June 23rd, 2011
06:58 PM GMT
(CNN) – A surprise attack from an unlikely source sent oil prices reeling Thursday.
The International Energy Agency, the Paris based research arm of 28 industrialised countries, held an emergency press conference to announce that its members would release 60 million barrels onto the market – allocating two million barrels a day for a month. Half of the total will be coming from the U.S. Strategic Petroleum Reserve.
It is only the third time the IEA tapped reserves; the first was in 1991 during the Gulf War, then again in 2005 when Hurricane Katrina wiped out some production in the Gulf of Mexico.
This move triggered memories of G-7 currency interventions in the mid-1980s, the fabled Plaza and Louvre accords, when collective action by central banks was taken to either raise or lower the U.S. dollar.
Some market purists were crying foul since governments decided to play an active role to sway prices. But the energy market, with members of the OPEC cartel controlling about 40 percent of production, certainly is not what one would call a free market.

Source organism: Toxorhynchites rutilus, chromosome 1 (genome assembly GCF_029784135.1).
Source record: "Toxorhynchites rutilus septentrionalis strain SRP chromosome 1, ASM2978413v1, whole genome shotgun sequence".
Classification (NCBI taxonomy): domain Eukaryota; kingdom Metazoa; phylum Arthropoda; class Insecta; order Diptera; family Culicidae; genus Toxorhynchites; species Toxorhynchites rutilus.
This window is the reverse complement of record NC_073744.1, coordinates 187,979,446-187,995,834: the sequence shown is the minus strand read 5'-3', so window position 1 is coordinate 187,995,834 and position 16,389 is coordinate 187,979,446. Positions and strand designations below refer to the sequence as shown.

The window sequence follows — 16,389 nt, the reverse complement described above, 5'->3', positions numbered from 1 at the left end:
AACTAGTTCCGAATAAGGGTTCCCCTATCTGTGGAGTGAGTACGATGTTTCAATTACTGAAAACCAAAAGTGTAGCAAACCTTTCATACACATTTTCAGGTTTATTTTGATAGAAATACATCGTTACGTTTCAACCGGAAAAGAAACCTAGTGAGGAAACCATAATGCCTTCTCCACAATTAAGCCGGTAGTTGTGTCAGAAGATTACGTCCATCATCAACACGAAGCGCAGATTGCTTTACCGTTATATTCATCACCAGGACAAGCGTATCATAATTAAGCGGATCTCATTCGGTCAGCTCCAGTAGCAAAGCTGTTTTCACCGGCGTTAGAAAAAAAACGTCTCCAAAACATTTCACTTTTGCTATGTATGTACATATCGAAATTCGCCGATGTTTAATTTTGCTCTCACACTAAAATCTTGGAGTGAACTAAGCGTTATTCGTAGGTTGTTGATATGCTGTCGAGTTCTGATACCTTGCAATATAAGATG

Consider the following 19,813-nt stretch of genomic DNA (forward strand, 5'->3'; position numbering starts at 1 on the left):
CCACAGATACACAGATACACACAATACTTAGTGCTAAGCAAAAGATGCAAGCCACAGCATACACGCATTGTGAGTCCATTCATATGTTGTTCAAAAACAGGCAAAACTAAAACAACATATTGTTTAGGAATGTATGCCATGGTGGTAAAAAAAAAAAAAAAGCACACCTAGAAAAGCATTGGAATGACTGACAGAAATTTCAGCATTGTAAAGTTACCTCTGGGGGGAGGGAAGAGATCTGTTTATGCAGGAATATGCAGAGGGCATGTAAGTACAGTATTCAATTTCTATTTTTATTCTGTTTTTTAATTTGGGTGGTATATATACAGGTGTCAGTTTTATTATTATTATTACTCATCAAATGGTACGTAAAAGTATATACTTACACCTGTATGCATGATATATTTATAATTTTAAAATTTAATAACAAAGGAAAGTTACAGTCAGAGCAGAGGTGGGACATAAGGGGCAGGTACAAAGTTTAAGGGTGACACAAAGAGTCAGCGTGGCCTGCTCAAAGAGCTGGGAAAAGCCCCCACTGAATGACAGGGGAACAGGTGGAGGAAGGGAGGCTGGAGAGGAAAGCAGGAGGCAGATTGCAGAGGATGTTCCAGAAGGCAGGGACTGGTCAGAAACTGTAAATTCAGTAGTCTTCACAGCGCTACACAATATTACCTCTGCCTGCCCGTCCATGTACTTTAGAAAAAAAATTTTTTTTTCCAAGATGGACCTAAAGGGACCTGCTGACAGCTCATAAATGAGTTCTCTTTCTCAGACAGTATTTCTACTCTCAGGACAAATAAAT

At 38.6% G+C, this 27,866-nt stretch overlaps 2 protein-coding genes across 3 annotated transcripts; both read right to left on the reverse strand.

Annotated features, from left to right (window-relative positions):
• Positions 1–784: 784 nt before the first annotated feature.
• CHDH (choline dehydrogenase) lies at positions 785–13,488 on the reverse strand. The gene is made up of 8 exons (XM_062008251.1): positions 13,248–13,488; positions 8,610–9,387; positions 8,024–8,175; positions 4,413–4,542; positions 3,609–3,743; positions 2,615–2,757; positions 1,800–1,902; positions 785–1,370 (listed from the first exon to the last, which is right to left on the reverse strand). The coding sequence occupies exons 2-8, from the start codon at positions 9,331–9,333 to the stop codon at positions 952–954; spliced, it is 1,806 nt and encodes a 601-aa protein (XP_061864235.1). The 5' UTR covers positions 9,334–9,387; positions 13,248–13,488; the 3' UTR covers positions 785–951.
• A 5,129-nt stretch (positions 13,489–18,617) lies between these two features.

The IEA’s emergency move can be linked back to the OPEC meeting in Vienna earlier this month. The 12 members left without agreeing to raise their production quota of 24.84 million barrels a day. In sum, the price hawks – led by Iran and Venezuela – did not agree with OPEC’s swing producer Saudi Arabia, along with the UAE and Kuwait, on the need to raise production.
On the eve of that OPEC gathering, the IEA said that oil above $100 a barrel would undermine growth in the second half of this year. Last week, at the St. Petersburg International Economic Forum, I asked the IEA’s Executive Director Nobuo Tanaka whether that strategy of leaning on OPEC backfired. He said the organization was willing to do its part if others could not raise production; now we know what he was referring to.
While this joint strike attack brought prices down about four dollars a barrel, it will be up to those who hold the spare capacity to continue a downward trend in prices. The IEA says OPEC members have just over four million barrels of extra production they could bring to market – three-fourths of that in Saudi Arabia with the balance shared by the UAE and Kuwait.
Saudi Arabia, through a leak to the Middle East newspaper Al Hayat last week, said it would add another million barrels of production in July – ignoring OPEC’s call to leave production where it is.
This is a clever and no doubt coordinated one-two punch from the IEA and U.S. ally Saudi Arabia – but it may not be a knock out punch against those wanting to keep oil above the century mark.
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